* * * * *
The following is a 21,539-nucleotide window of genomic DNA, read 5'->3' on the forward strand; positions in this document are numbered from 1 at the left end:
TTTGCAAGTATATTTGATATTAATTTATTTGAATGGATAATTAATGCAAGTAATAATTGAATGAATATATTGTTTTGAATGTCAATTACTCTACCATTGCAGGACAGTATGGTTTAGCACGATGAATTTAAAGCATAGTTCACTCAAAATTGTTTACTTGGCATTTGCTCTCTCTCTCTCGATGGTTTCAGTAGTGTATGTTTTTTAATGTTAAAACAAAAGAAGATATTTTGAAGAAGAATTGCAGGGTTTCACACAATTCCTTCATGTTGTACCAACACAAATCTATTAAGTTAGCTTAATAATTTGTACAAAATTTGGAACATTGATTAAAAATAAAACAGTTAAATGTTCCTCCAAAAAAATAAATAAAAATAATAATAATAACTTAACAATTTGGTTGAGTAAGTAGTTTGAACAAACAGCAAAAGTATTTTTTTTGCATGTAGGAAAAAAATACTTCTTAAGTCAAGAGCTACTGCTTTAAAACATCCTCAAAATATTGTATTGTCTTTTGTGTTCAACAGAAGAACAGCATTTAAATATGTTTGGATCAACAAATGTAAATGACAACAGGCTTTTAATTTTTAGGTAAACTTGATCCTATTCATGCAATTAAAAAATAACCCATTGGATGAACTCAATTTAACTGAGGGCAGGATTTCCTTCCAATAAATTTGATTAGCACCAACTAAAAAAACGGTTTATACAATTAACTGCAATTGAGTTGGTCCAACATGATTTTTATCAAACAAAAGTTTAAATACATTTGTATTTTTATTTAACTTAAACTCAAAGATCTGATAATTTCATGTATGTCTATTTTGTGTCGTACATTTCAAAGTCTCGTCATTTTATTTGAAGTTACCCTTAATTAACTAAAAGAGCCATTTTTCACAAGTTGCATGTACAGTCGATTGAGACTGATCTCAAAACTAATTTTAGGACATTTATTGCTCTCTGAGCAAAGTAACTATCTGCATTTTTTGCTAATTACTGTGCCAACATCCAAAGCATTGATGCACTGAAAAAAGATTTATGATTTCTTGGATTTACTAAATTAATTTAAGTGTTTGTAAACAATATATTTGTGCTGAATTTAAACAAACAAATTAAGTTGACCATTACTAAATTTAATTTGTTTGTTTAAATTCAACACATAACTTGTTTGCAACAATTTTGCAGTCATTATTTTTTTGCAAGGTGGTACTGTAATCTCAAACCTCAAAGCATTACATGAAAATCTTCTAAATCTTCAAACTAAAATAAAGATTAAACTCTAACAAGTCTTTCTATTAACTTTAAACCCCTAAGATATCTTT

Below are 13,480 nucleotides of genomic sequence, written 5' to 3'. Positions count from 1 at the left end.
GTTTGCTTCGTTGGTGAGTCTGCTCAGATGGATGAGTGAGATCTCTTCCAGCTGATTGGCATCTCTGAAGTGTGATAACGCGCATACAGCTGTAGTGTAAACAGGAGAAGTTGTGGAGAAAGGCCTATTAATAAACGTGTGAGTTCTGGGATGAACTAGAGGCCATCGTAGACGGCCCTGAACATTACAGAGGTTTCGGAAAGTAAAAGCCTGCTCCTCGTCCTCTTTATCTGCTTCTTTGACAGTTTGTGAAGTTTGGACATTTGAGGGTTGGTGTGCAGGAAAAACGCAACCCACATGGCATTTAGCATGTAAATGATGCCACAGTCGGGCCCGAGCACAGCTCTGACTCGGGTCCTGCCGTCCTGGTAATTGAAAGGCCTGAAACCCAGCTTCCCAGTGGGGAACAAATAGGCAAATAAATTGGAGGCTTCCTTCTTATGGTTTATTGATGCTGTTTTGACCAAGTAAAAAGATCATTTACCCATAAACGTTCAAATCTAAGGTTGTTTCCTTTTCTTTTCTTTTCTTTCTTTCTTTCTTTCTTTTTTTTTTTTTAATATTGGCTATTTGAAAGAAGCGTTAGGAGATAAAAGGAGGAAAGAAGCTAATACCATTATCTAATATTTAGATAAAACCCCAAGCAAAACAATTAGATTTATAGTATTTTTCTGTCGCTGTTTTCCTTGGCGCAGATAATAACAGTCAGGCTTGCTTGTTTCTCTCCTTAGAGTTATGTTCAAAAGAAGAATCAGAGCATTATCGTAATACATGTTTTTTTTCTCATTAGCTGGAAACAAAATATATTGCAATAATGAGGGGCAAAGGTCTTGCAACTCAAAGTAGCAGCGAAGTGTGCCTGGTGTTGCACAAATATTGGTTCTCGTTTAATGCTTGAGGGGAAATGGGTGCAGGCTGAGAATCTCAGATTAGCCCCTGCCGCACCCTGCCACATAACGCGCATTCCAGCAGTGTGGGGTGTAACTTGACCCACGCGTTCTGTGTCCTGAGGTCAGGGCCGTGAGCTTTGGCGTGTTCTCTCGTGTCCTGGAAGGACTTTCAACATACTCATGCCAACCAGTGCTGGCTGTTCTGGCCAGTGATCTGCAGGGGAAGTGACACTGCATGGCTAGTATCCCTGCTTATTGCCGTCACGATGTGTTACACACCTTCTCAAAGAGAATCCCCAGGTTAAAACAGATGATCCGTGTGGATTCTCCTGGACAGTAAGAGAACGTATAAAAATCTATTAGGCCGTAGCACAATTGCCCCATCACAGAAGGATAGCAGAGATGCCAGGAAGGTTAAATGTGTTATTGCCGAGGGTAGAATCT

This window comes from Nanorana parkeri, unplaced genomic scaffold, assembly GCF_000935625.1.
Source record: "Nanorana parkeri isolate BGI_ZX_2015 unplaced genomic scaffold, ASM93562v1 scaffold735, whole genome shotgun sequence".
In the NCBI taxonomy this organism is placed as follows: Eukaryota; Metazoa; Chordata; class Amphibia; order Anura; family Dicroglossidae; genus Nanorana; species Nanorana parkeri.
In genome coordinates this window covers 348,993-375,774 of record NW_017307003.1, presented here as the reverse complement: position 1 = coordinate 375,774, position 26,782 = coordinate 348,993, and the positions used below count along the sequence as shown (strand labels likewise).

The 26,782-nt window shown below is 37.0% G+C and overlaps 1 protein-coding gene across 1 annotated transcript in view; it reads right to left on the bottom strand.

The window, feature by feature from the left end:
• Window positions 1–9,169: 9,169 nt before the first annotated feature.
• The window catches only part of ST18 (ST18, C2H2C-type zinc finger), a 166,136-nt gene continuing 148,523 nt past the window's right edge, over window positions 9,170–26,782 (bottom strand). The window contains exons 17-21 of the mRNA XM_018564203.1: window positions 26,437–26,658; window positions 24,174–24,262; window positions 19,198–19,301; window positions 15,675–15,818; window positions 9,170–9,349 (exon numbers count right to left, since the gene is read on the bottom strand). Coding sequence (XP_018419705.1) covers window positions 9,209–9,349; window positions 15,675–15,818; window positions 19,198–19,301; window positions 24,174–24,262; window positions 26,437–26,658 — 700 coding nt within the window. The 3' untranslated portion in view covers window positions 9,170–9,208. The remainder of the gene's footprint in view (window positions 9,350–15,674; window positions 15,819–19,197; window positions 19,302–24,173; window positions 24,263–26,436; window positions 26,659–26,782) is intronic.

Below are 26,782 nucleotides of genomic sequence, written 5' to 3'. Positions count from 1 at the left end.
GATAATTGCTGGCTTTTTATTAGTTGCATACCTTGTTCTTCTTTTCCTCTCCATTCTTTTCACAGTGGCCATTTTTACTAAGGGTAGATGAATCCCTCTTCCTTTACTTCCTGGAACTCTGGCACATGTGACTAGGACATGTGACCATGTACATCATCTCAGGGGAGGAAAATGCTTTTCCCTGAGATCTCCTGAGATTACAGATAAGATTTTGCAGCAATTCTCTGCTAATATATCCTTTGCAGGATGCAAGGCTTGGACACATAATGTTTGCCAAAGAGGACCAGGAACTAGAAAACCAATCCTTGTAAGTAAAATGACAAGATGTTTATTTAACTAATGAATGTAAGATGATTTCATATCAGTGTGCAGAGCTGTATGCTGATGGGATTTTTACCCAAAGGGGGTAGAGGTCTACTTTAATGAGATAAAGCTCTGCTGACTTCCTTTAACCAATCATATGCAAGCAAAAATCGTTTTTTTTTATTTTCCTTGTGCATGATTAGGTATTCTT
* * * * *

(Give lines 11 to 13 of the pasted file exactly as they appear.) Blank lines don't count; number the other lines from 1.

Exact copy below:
• Window positions 1–9,169: 9,169 nt before the first annotated feature.
• The window catches only part of ST18 (ST18, C2H2C-type zinc finger), a 166,136-nt gene continuing 148,523 nt past the window's right edge, over window positions 9,170–26,782 (bottom strand). The window contains exons 17-21 of the mRNA XM_018564203.1: window positions 26,437–26,658; window positions 24,174–24,262; window positions 19,198–19,301; window positions 15,675–15,818; window positions 9,170–9,349 (exon numbers count right to left, since the gene is read on the bottom strand). Coding sequence (XP_018419705.1) covers window positions 9,209–9,349; window positions 15,675–15,818; window positions 19,198–19,301; window positions 24,174–24,262; window positions 26,437–26,658 — 700 coding nt within the window. The 3' untranslated portion in view covers window positions 9,170–9,208. The remainder of the gene's footprint in view (window positions 9,350–15,674; window positions 15,819–19,197; window positions 19,302–24,173; window positions 24,263–26,436; window positions 26,659–26,782) is intronic.

Below are 26,782 nucleotides of genomic sequence, written 5' to 3'. Positions count from 1 at the left end.